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"Safer" Cigarettes: A History
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Mouse skin painting The mouse that roared
The XA Project
In the 1970s, Liggett Group, Inc. embarked on its own safe-cigarette program known as the "XA Project." The project focused on blending additives to tobacco to neutralize cancer-causing compounds. The company discovered that blending certain catalysts with tobacco would destroy PAH's—the dangerous compounds which form behind the cigarette's burning tip. The problem was, the company had demonstrated this in mouse skin painting tests—the same type of test conducted by Ernest Wynder that the entire tobacco industry had spent years debunking. Nonetheless, skin painting tests related to the XA Project showed that cancerous tumors were virtually eliminated when the catalyst was added to tobacco.

Liggett faced a marketing problem if it pursued the XA Project cigarettes. How could the company market the benefits of the XA Project cigarettes without making health claims that would subject it to government scrutiny? And how could the company promote mouse skin tests as proof their new cigarettes worked at the same time its lawyers were in courtrooms challenging the validity of mouse tests while defending the company against smokers' lawsuits? A former industry lawyer now says that Liggett was pressured by other cigarette makers to abandon the effort because the "marketing and sale of a safe cigarette could result in infinite liability in civil litigation as it would constitute a direct or implied admission that all other cigarettes were unsafe." Liggett eventually abandoned the project.

By the early 1980s, other cigarette makers also had abandoned many of their efforts to develop a safe cigarette. In addition to the technological hurdles they faced, industry lawyers had grown increasingly wary about the research, and the concession, implicit in such research, that existing cigarettes weren't safe. Nonetheless, more than 150 patents related to designing safe cigarettes have been filed in the United States and the United Kingdom during the past 25 years. Tobacco executives say the fact that a patent has been filed doesn't mean the product is necessarily marketable or acceptable to consumers, but the sheer volume of patents shows that the industry has invested heavily in developing a safer cigarette even as its own executives were denying any link between smoking and disease. And there are now several claims from former industry workers that many tobacco companies shelved research into safer products out of fear of exposing themselves to additional liability. In 1998, for instance, a former Philip Morris researcher testified that the company shelved promising research to remove cadmium, a lung irritant, from tobacco plants.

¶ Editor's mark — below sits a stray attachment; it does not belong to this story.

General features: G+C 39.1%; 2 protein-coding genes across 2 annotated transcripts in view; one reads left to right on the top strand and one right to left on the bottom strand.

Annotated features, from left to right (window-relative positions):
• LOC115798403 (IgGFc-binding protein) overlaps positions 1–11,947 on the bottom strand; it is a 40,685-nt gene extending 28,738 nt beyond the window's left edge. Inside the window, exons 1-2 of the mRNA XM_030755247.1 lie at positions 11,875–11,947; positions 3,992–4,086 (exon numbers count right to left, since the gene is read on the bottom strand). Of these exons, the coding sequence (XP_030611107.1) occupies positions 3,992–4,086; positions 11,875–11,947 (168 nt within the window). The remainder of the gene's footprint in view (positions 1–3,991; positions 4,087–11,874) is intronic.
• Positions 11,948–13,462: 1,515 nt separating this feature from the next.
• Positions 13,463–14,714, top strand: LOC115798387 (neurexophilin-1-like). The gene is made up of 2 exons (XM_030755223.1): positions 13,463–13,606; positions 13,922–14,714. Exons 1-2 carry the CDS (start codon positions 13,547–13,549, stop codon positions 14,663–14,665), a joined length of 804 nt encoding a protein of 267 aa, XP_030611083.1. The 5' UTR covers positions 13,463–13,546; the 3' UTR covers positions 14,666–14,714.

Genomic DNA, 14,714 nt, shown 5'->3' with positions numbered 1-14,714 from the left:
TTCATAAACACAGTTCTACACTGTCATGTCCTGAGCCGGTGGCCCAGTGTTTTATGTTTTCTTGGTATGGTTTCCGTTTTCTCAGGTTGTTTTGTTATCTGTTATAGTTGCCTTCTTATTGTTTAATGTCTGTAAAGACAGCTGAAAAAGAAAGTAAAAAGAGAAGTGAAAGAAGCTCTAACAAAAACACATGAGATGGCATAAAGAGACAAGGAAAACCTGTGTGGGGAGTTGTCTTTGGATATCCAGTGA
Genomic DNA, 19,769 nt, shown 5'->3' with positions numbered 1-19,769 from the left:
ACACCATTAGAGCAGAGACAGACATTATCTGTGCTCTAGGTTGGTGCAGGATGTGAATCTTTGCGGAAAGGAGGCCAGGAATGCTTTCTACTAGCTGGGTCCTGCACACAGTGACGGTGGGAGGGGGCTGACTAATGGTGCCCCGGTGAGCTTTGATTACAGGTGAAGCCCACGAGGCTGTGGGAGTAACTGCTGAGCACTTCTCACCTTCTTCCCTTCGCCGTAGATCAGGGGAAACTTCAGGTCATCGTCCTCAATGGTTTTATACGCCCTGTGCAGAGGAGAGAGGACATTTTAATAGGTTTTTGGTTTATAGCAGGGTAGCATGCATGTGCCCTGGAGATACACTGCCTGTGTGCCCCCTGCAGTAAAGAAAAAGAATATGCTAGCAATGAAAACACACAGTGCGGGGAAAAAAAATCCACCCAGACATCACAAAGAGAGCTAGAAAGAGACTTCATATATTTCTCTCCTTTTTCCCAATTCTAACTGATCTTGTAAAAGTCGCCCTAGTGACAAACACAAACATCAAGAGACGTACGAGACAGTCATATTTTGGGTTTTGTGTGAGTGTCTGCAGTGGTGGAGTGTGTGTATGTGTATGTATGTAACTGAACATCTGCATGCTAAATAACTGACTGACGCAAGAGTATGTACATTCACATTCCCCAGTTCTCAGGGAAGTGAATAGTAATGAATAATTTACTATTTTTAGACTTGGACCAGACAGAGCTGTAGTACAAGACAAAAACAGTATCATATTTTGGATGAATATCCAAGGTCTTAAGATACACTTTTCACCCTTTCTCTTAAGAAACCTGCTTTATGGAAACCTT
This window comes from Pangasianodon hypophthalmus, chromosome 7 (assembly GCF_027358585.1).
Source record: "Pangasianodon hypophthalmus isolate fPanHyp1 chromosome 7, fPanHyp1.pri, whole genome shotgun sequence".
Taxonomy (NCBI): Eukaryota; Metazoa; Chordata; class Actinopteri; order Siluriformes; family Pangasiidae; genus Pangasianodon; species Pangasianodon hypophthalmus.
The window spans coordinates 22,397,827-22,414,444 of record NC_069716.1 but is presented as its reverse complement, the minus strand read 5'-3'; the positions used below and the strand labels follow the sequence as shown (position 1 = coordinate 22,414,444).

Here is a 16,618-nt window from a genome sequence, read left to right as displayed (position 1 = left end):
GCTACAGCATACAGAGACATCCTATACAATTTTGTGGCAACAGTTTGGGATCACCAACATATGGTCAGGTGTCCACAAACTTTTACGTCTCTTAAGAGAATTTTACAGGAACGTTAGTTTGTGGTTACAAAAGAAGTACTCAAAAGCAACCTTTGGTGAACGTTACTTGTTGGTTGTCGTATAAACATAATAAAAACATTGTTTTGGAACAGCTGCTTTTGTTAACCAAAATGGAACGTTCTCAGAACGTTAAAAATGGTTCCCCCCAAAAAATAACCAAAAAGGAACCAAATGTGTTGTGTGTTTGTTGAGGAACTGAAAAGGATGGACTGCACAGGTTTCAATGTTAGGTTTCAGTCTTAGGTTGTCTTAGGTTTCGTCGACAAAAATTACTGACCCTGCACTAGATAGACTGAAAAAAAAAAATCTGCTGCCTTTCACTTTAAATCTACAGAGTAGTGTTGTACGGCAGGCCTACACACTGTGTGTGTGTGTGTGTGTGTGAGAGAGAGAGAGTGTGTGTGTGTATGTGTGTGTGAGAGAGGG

Premier cigarettes Smokers didn't give Premier a chance, its maker maintains.

High-tech cigarettes
Despite such criticism, the major cigarette makers have attempted to market several versions of safer cigarettes. In 1988, RJR introduced a high-tech cigarette called Premier. Premier, touted as a virtually smokeless cigarette that dramatically reduced the cancer-causing compounds inhaled by smokers, was made of aluminum capsules that contained tobacco pellets. The pellets were heated instead of burned, thereby producing less smoke and ash than traditional cigarettes. Although the product looked like a traditional cigarette, it required its own instruction booklet showing consumers how to light it.

From the beginning, Premier had several strikes against it. RJR had spent an estimated $800 million developing the brand, and the total cost was expected to soar to $1 billion by the time it was placed in national distribution. The costly project was put into test market just as Kohlberg Kravis Roberts & Co. had embarked on a $25 billion leveraged buyout of RJR that had saddled the company with debt. And the cigarette faced a lengthy regulatory battle after public health officials argued it should be regulated by the FDA as a drug. But the biggest problem with Premier was the fact that consumers simply couldn't get used to it. Many smokers complained about the taste, which some smokers said left a charcoal taste in their mouths. RJR had also gambled that smokers would be willing to give Premier several tries before making a final decision about whether to smoke it. RLR estimated that to acquire a taste for Premier, smokers would have to consume two to three packs to be won over. But as it turned out, most smokers took one cigarette and shared the rest of the pack with friends, and few bothered to buy it again. RJR scrapped the brand in early 1989, less than a year after it was introduced.